Started by itwasgood, November 10, 2021, 10:03:41 AM
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QuoteDoes it surprise you how some people are reacting to the age difference between Alana and Gary?There's no line that's crossed, and there's nothing but the right intentions. It would surprise me if there was some kind of kerfuffle about it, because there's not that much there. That's not the story that we made, in any kind of way. There isn't a provocative bone in this film's body.
QuoteThere's at least one provocative bone in this film's body. I'm thinking of the scenes with a white restaurateur, played by John Michael Higgins, where he talks to his Japanese wife in an accent so offensive that my audience actually gasped.Well, that's different. I think it would be a mistake to tell a period film through the eyes of 2021. You can't have a crystal ball, you have to be honest to that time. Not that it wouldn't happen right now, by the way. My mother-in-law's Japanese and my father-in-law is white, so seeing people speak English to her with a Japanese accent is something that happens all the time. I don't think they even know they're doing it.
Quote from: Drill on November 23, 2021, 01:05:23 PMInteresting that he wanted this to come out in the summer. That's something I thought would be a good idea.
QuoteBut I think that it's the nature of the game right now and I don't mind it. The only thing that I'm trying to not get upset about is that I have seen some writing about films that becomes dismissive, as if it's a beauty contest. Talking about a film as if it's a woman, like, "Yeah, she's never going to make it—hips too big, a little squat." That kind of stuff. It's not healthy for anybody and it makes my skin crawl a tiny little bit. It starts to get unnecessarily icky, in terms of a judgment on a film about its chances in terms of an award ceremony. We can be excited by it and it can be a privilege to be there, but when it starts to turn into a Miss America beauty contest, that stuff starts to give you a sour taste. Like, hmm, this doesn't feel right to me, the way people are talking about someone's work.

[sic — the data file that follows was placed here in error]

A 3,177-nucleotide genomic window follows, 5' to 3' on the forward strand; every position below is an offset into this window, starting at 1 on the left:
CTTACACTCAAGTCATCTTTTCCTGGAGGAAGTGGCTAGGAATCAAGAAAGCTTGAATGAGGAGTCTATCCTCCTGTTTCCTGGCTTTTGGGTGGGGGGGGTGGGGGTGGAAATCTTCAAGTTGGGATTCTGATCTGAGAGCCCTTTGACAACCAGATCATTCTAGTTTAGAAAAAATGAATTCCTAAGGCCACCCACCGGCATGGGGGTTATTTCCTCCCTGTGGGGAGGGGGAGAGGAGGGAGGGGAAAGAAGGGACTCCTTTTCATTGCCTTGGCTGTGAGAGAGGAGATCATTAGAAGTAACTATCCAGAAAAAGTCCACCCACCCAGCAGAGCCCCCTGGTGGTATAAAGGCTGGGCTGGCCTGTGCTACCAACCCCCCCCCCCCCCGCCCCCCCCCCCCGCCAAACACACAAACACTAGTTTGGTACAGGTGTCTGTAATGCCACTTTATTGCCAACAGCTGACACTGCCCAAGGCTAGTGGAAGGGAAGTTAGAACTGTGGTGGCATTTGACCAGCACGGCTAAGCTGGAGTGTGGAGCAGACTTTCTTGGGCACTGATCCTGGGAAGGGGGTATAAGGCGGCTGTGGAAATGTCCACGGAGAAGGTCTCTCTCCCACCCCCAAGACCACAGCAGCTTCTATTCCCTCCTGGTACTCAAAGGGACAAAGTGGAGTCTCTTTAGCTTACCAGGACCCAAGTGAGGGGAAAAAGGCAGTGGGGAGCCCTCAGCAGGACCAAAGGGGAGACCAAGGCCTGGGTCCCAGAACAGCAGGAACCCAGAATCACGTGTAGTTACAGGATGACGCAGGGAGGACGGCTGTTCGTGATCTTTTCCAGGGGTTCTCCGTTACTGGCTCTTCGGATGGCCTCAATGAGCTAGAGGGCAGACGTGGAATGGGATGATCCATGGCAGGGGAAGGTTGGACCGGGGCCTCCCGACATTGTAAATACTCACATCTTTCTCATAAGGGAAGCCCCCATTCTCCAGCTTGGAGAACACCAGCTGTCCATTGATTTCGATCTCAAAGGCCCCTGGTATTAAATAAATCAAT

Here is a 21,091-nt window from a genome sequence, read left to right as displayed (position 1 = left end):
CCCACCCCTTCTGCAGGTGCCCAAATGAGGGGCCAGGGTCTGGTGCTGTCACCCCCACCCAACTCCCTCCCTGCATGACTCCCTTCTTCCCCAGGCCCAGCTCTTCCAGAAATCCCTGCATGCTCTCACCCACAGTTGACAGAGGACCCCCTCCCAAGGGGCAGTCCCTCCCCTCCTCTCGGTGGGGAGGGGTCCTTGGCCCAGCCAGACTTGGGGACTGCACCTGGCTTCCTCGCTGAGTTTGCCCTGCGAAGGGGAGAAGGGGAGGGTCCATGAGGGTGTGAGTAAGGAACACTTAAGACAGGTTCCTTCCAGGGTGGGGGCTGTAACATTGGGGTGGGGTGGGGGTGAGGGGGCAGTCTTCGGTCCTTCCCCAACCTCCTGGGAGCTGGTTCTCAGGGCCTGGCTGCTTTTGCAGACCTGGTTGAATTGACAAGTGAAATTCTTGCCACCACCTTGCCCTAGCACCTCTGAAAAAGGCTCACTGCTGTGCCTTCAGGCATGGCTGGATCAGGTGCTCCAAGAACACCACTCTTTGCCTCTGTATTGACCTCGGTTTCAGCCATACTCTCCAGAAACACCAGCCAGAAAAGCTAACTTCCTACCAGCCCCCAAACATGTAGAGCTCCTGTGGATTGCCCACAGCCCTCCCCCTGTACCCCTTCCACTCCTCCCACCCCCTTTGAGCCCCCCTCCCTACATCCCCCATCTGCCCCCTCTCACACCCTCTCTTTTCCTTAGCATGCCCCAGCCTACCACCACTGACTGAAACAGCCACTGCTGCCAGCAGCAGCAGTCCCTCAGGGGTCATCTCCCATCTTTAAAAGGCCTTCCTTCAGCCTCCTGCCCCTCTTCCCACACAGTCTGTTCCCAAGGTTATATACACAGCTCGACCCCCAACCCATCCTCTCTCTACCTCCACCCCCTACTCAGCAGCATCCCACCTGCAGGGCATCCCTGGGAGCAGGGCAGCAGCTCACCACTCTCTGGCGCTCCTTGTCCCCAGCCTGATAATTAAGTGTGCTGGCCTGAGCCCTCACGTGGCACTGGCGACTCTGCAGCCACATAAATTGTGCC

QuoteI grew up in the Valley in the '90s and 2000s, and I have to admit I have a fondness for it, but I didn't love growing up there. After I saw the film, I was immediately Googling all the locations to place them in my mind. Tail O' the Cock is now a mall with the Coffee Bean & Tea Leaf and the Western Bagel right where I went to high school. Where do you see the connection between the old and new Valley?Well, every generation has something that connects them to the past, right? I'm 51 years old. Look, let me put it to you this way. I lived in Studio City. The woman that lived across the street from me, who was an older woman, was named Mary Brian. Mary Brian was in silent movies. As a 7, 8 year old, I would get cookies from my next-door neighbor who was a silent movie actress named Mary Brian, whose husband had already died. And her husband was George Tomasini, who was Alfred Hitchcock's editor. I grew up in Studio City in a quiet suburban neighborhood, but across the street from an 80-year-old woman who had been in silent movies. So I've touched the deep past. Now here I come along, and I'm going to make a film about my childhood. And it's remembering the Tail O' the Cock at Coldwater and Ventura, which to you is the Coffee Bean & Tea Leaf and the gas station. It's funny.